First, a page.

What Are Lumens?
If someone from the '90s time traveled here to present day and had a look at our light bulbs, he'd know something was up. Lighting technology has evolved so much in the past few decades, it only makes sense that we need a different language to describe it.
Using a lamp's wattage to ascertain its brightness (the higher the wattage, the brighter the light), doesn't work anymore. Consumers used to be able to picture a light's brightness relative to the amount of watts it used, because there were so few light sources to choose from. The numbers were pretty standard.
However, wattage technically measures how much energy your light bulb uses, nothing about brightness. Newer sources like CFLs and LEDs produce much more light from less energy - so, we need a more accurate way to measure light output.
Enter the Lumen
A lumen is an international unit of measurement that describes the amount of light (or brightness) produced by a light source.
This scale is universal, and you can use it to measure the brightness of any light source from incandescent to LED, metal halide to fluorescent, and everything in between. The lumen scale is a concept in physics that has been around for a while, but it's only now becoming popular, as the light source pool diversifies.
It's easy to find out how many lumens a light bulb emits. As of 2011, the FTC requires a lamp's lumen output to be highlighted on its consumer packaging. Just look for it on the package's Lighting Facts Label.
As we all adjust to this scale, it might be helpful to get to know these new measurements in terms of the old ones:
- A 40-watt incandescent light bulb produces 450 lumens.
- A 60-watt incandescent light bulb produces 800 lumens.
- A 75-watt incandescent light bulb produces 1,100 lumens.
- A 100-watt incandescent light bulb produces 1,600 lumens.
- A 150-watt incandescent light bulb produces 2,600 lumens.
Of course, lumen measurements are always approximations. They can vary slightly, depending on the lamp's manufacturer, the age of the lamp, if there's dirt or dust on it, if it's clear or frosted, the lamp's voltage rating, and the exact voltage of the circuit.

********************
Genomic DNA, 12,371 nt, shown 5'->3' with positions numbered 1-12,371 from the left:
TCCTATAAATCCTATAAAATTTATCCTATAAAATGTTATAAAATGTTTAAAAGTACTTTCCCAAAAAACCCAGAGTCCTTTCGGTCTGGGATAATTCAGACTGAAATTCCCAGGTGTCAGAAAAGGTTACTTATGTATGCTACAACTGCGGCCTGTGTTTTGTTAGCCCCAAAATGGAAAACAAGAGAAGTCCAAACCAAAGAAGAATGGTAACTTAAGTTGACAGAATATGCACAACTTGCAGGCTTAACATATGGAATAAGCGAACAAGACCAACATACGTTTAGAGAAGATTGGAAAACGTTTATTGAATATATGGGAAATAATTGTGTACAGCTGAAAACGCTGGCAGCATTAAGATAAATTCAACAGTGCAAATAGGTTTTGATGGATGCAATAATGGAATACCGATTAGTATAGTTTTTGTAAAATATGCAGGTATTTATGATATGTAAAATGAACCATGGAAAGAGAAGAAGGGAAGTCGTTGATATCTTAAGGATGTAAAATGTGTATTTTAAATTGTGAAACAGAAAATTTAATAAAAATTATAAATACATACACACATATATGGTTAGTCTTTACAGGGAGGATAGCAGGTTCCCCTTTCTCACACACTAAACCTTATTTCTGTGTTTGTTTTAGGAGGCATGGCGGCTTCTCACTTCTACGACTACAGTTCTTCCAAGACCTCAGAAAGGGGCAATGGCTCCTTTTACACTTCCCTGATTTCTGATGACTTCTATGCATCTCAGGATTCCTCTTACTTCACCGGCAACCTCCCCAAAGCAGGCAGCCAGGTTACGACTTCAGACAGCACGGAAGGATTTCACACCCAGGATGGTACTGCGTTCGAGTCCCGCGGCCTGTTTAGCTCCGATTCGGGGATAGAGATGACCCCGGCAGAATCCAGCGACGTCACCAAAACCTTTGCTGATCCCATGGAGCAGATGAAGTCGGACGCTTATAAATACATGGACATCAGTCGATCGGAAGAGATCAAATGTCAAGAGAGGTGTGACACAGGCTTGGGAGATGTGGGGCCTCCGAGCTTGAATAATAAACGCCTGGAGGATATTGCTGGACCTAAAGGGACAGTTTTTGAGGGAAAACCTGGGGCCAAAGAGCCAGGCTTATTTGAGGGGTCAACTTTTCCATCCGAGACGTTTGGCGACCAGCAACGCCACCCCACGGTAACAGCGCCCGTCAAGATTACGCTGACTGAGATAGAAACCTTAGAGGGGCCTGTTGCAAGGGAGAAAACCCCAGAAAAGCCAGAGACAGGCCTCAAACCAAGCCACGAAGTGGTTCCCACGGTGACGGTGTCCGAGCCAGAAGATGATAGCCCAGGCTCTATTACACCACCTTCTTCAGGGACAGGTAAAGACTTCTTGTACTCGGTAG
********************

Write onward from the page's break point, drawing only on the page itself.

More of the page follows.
Despite these marginal factors, the lumen is still the most accurate measure of your lamp's brightness.
To find the most energy-efficient light bulb to fit your exact needs, determine all the light bulbs that produce your desired number of lumens, and select the one with the lowest wattage.
- Never Judge A Light By Its Wattage - This blog post offers insights on the transition from using watts to using lumens.
- Shopping For Light Bulbs - Learn straight from the Federal Trade Commission why lumens are important, and what to look for when picking out a light bulb.
- Shopping For Light Bulbs (Video) - This quick video (also courtesy of the FTC) explains why we’ve begun using lumens to measure a light bulb's brightness.
- Lumens vs Watts - Understand the difference between lumens and watts, and discover how to use the Lighting Facts Label.
- Lumens vs Watts For LED Bulbs - The folks at Home Guides SFGate explain how to use watt and lumen measurements when selecting an LED light bulb.
- Anatomy Of The Label - The experts at LightingFacts.com, a program of the U.S. DOE, teach what goes into the Lighting Facts Label, and how you can use it to find the right light bulb.
- Learn About Light Output - Lumens are especially essential for measuring light output of energy-efficient light sources. The people at ENERGY STAR explain why on this page.
- Lumens And The Lighting Facts Label - Why should you compare lumens instead of watts when buying your next light bulb? The gurus at Energy.gov illustrate the benefits of this new measurement.
- Characteristics Of Light - Here's a handy conversion chart to see how many lumens different incandescent lights produce.
- Lumens Are The New Watts - Why did we transition from using watts to using lumens? Why now? This article answers these questions, and gives a little history on the subject.